books and movies have created false notions about mental illness.

It’s the scene in the movie where someone with mental illness kills his family because voices told him to do it. It’s the twist at the end where one character turns out to be two characters. It’s the overly sentimental scene where someone overcomes her illness through sheer will power. Many cultural myths surround mental illness, especially schizophrenia. Schizophrenia is a broad term for many variations of mental illness; auditory hallucinations, paranoid delusions, incoherent speech and disorganized thought are the main symptoms. An estimated 1 in 100 people are afflicted with schizophrenia worldwide.

around you. Undifferentiated schizophrenia is the hardest to categorize, as it often includes symptoms involved with all types of schizophrenia. Despite being one of the most common and serious mental illnesses, schizophrenia and its symptoms remain misunderstood by the population at large. Many myths, prejudices and misconceptions about this disorder still exist today. Myth 1: Schizophrenia is a split personality disorder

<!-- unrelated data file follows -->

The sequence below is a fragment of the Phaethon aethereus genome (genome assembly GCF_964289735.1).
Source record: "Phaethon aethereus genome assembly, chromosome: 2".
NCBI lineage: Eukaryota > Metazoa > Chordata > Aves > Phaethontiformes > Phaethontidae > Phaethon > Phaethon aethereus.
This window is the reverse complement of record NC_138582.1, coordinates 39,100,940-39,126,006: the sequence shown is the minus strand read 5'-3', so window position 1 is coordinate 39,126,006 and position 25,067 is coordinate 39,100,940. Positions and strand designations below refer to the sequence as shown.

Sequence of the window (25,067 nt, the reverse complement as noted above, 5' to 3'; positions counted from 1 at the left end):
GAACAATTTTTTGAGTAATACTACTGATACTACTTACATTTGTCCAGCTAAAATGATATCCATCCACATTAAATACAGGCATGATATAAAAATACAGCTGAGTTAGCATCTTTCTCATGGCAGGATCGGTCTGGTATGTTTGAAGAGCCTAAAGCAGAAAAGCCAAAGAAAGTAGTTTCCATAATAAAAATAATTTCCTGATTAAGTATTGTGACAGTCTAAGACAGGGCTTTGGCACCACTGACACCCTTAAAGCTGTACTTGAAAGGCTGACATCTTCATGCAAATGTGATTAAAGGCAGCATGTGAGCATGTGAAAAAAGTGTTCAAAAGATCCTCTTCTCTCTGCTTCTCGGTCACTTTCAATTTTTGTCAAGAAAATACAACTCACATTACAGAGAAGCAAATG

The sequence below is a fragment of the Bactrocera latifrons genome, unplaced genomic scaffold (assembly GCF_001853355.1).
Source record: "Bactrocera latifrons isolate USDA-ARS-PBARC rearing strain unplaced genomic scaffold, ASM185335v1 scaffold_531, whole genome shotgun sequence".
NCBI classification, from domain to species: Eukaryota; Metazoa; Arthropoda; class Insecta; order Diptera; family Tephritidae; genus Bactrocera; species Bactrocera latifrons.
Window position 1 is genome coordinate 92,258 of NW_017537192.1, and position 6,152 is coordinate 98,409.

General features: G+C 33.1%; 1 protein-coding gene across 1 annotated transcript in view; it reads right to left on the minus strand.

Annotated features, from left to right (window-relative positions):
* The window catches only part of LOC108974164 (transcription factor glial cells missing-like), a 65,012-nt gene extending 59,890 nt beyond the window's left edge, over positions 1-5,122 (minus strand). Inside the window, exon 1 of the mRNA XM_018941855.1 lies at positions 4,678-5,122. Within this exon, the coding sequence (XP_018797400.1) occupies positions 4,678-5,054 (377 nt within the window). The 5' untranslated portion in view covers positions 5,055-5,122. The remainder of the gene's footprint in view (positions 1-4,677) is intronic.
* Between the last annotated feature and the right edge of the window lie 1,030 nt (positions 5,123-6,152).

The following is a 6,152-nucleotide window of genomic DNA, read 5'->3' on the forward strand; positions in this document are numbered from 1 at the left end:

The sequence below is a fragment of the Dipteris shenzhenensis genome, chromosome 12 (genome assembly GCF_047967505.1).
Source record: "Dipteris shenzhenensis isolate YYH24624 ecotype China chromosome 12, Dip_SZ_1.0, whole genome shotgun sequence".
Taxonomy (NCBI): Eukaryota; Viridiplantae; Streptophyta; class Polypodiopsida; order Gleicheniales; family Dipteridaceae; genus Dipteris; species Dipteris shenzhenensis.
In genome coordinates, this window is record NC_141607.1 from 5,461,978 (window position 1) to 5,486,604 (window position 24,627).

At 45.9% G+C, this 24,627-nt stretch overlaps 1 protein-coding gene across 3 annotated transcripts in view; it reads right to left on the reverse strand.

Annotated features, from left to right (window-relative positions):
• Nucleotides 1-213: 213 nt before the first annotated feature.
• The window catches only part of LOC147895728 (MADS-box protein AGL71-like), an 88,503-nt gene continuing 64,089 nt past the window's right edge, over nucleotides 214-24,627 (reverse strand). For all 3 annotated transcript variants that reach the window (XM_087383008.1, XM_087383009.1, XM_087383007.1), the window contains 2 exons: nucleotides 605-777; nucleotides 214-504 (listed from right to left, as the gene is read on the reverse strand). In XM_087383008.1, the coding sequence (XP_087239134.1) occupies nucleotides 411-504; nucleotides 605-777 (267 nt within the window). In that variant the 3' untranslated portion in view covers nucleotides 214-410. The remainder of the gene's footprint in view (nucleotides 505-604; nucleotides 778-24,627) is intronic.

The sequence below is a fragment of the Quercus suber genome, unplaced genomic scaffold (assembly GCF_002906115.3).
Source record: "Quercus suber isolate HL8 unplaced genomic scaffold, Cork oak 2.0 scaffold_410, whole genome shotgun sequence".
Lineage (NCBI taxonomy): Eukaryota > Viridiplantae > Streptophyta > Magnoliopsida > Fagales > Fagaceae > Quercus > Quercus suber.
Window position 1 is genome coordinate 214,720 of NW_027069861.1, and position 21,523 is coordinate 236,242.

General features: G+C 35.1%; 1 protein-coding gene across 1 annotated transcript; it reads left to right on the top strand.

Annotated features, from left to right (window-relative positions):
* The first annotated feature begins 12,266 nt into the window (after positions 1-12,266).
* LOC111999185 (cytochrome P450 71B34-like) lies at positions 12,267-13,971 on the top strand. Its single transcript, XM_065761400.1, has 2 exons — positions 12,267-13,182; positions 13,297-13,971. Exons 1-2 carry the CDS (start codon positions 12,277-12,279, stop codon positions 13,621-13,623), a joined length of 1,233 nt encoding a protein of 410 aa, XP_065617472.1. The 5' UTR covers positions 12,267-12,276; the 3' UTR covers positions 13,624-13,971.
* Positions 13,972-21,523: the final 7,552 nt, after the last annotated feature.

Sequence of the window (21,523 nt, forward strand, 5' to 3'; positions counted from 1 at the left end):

There are a few reasons this myth came into being. Schizophrenia means “split mind.” However, the term has nothing to do with personality. Only in extremely rare dissociative identity disorders “Using the term do people demonstrate multiple personalities. The ‘schizo’ to describe a “split mind” of schizophrenia refers to the way memories and behaviors work in an uncoordinated friend’s mood change and illogical fashion. Movies with unrealistic poris quite offensive.” trayals of schizophrenia and mental illness are also to blame; for example: Me myself and Irene, Psycho etc. There are a few different forms of schizophrenia: According to Trinity Western University psyparanoid, catatonic, disorganized and undifferenti- chology professor, Lynn DuMerton, using the term ated schizophrenia. Paranoid schizophrenia often “schizo” to describe a friend’s mood change is quite involves frightening delusions such as the belief one offensive to those actually suffering from schizois being followed or that everyone is out to get you. phrenia. Aside from being derogatory, it shows a Catatonic symptoms include freezing up in a posi- fundamental misunderstanding of the basic symption for hours and/or constantly mimicking those toms involved with schizophrenia.